Pretoria - Public Protector Thuli Madonsela on Monday lamented what she called “unprecedented vitriolic attacks” on her office.
“We also should not underestimate the importance of peace and stability to development and the importance of good governance, include accountability integrity and responsiveness to peace and stability,” Madonsela told reporters in Pretoria.
“It is also worth considering, as the NDP (National Development Plan) does, that this office and other integrity institutions have enormous potential to play a meaning role in curbing the loss of public funds that are dearly needed for the delivery of basic services particularly those promised by the Constitution.”
She said an independent Public Protector office was critical to a credible democracy.
“I appeal that we stop personalising matters and uphold the Constitution as we partner in helping the people of South Africa exert accountability in the exercise of public power and control over public resources. This is important if government is to play a central role in driving delivery on the constitutional promise of an inclusive South Africa,” said Madonsela.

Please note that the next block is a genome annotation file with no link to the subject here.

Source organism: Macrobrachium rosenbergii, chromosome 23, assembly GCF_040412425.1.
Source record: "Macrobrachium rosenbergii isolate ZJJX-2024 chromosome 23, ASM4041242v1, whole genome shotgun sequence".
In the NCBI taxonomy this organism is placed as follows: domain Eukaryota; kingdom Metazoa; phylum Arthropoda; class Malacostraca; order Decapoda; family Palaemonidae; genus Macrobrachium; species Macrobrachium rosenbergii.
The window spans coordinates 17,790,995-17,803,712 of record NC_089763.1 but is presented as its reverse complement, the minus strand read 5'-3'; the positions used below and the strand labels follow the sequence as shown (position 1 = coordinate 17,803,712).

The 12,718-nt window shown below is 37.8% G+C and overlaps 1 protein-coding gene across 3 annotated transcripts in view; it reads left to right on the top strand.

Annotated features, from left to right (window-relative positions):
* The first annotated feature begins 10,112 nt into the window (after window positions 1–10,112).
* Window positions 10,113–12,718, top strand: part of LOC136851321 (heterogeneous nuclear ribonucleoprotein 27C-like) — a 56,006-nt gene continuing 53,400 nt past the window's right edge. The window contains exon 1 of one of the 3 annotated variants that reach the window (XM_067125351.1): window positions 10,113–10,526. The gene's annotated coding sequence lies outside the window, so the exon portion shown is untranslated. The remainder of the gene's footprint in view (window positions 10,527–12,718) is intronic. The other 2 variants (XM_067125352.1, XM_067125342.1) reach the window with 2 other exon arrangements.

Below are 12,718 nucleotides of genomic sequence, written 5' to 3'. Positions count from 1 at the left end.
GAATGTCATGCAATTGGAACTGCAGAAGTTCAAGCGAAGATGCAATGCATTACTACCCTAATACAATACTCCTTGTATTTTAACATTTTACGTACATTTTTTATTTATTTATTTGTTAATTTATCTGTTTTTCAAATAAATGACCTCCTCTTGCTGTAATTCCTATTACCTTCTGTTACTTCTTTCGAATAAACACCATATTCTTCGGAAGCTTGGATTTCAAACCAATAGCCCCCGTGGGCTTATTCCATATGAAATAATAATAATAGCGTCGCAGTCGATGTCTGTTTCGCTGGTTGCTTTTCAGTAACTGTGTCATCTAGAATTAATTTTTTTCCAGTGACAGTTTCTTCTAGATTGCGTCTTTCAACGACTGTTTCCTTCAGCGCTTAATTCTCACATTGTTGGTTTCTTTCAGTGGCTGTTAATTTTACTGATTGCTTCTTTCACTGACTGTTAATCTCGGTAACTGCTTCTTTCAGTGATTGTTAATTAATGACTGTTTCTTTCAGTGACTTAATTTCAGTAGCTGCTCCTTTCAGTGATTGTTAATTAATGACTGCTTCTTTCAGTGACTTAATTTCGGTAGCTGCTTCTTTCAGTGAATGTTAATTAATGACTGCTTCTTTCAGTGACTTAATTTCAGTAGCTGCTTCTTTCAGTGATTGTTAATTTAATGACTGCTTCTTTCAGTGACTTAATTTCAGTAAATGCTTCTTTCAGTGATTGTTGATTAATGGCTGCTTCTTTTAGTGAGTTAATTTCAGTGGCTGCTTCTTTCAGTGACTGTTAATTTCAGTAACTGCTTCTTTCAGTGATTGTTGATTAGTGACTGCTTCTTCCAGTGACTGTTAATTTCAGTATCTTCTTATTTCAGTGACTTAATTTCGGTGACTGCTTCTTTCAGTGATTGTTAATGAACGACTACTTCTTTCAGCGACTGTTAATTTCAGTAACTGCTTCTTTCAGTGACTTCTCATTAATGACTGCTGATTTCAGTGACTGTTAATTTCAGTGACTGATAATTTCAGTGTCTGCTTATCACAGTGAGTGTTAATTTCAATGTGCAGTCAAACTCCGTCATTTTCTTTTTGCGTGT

She told reporters that her office has been the target of unprecedented, spiteful attacks since she released her report on state expenditure on President Jacob Zuma’s private home in Nkandla.
She said in the 20 years of her office’s existence, the criticism following the release of her report “Secure in Comfort” report was unprecedented. The critics, “including spokespersons of the governing party in and outside Parliament” had launched tirades without looking at the specifics of her report, said Madonsela.
“I have wondered what (former) president Nelson Mandela would have made of at this bizarre turn of events,” said Madonsela.
“Having been unable to hold a formal meeting with his excellency President Zuma, I’ve also been wondering what he is making of these vicious attacks.”
In March last year, the Public Protector found that Zuma had unduly benefited from security upgrades with a price tag of R246 million to his private home in Nkandla, and recommended he pay back a portion of the public funds used for the project.
The press briefing comes a day after the Sunday press reported that Zuma and Madonsela had exchanged letters on the subject of Police Minister Nathi Nhleko’s own report on the Nkandla controversy in which he held that the president was not liable to pay back a cent, because all luxuries added to his home as part of the project served a critical security purpose.